Leta Sobierajski, a Brooklyn based designer chilling in New York, caught my eye with this sort of cuckoo collection of still life designs and random ideas that she put together. I mean that literally, she describes the section on her site as, “A selection of personal projects and bits and pieces that can’t quite fit anywhere else.” I’m personally glad that she compiled them all together because as random as they are, I’d totally buy a book of this stuff. Sure, it might all be electrical tape, Ritz Crackers, and grapefruits, but the execution is flawless. You can see more below or by visiting her site here.
Joe Nigel Coleman is an Australian photographer currently living in Newcastle, New South Wales. His series Mirage is particularly striking. Presenting nature with a lo-fi twist, his images feel raw and intimidate, and there’s something really engaging in the apologetically grainy nature of his photographs.
The New York Times has put together their 2013: The Year in Pictures feature which, as always, is a powerful look at the past 12 months told through the images their photographers have taken. Featured are a number of powerful photos that show the tragedies of the year, but also the joyous moments as well. Culture editor Dana Jennings sums it up nicely:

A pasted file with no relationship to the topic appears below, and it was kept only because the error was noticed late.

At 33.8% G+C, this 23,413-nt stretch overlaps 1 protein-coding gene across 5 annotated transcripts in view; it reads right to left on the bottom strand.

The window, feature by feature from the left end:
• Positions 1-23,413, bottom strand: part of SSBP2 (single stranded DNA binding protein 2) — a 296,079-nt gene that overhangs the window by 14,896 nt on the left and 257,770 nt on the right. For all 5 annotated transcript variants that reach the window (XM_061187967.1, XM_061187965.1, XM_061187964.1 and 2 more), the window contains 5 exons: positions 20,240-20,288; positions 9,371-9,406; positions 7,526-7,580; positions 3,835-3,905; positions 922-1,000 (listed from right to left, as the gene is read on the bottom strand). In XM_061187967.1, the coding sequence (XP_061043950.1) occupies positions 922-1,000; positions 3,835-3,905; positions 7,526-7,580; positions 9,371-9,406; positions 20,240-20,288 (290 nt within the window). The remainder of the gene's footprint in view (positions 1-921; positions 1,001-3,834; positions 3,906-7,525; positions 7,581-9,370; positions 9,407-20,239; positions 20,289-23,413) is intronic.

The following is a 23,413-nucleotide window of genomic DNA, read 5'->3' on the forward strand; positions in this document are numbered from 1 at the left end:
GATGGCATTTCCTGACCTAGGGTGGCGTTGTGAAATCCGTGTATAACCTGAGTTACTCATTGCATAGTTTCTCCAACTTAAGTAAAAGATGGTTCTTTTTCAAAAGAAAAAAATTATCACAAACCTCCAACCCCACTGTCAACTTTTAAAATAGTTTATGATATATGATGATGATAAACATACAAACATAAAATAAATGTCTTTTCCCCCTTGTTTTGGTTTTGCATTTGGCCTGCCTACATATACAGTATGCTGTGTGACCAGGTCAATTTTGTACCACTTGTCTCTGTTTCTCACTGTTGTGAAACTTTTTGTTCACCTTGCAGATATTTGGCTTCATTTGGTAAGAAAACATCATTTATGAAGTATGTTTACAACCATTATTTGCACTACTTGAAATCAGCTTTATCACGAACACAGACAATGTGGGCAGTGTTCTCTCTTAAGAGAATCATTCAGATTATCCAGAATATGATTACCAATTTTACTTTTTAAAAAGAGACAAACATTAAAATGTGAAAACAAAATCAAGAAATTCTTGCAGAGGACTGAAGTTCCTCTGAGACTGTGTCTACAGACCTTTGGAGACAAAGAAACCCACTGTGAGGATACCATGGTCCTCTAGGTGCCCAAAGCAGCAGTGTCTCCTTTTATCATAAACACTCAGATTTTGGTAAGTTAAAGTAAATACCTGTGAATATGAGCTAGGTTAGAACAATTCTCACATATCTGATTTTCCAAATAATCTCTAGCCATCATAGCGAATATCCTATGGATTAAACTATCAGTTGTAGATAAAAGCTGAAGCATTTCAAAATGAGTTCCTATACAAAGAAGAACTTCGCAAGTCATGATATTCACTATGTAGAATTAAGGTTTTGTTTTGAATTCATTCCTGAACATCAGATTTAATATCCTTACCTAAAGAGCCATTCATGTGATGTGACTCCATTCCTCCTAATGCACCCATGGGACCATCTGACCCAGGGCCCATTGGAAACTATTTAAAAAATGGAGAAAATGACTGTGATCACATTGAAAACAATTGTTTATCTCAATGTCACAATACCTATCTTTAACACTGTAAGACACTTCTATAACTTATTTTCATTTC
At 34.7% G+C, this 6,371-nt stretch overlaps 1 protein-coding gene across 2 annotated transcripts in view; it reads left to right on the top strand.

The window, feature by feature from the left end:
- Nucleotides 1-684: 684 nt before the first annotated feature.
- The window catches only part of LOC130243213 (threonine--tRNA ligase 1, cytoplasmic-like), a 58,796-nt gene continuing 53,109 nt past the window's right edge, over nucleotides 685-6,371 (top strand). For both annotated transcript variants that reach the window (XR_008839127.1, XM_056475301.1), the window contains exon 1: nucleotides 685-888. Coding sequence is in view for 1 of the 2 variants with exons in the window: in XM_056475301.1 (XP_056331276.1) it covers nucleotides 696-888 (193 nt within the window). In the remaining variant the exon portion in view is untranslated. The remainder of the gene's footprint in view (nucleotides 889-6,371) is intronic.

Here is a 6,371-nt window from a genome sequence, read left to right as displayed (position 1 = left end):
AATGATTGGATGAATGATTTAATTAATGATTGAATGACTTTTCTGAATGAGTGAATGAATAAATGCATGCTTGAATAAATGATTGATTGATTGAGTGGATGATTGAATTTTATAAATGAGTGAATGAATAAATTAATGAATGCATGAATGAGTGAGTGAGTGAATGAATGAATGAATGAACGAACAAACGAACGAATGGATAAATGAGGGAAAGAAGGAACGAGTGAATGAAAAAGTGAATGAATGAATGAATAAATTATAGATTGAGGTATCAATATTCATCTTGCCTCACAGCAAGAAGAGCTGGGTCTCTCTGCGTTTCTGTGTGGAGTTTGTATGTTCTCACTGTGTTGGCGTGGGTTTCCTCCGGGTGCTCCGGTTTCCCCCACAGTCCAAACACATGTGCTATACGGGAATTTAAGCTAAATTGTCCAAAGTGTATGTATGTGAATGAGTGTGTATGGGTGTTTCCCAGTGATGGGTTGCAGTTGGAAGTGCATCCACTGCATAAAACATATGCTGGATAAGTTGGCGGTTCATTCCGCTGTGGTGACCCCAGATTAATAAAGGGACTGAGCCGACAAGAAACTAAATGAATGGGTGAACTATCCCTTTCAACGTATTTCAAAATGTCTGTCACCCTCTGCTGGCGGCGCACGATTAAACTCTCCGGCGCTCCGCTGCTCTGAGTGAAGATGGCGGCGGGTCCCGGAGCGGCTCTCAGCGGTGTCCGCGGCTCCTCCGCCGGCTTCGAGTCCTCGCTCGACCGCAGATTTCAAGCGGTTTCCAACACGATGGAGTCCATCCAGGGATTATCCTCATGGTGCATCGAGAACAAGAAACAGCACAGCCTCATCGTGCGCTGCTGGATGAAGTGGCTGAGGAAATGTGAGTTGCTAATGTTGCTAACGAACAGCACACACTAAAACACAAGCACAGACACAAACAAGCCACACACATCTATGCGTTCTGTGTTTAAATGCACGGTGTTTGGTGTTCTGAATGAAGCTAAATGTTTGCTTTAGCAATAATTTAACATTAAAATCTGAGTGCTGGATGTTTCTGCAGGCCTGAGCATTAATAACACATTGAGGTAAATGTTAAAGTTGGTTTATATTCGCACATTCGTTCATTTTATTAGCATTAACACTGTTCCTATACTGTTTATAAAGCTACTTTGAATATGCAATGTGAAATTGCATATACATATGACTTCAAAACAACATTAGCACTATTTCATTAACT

The year, of course, wasn’t all blood and guts, and these photos reflect that, too: ballgames were played, marriages made, Shakespeare performed — whether the government shut down or not. I found myself hooked hardest by those images that seized the rare quiet moment, scenes that pirouetted away from hype and cliché, showing us at our most human, and our most vulnerable.
In Western culture we often measure our happiness by the things we own. The more stuff you have the happier you are. With that in mind, it’s quite humbling to see these photos by Huang Qingjun which show Chinese families and all of their possessions in one photo. Perhaps I’m romanticizing the plight of poor Chinese, but I feel like there’s something envious about the idea of living with so few things. Qingjun’s subjects range from all over the country, in all kinds of dwellings, which helps round out the idea.
Broken Manual is a stunning series of photographs created by Alec Soth over a four-year period between 2006 and 2010. Inspired by men who have become disillusioned by society, the series shows the lives of those who have chosen to remove themselves from civilization. Consisting of portraits, landscapes and images of their habitats, the resulting work is a strange, poignant and at times disturbing view of the mysterious lives of a handful of men. Made up of hippies, hermits, monks and survivalists, it’s an amazing look at those who choose to live off the grid.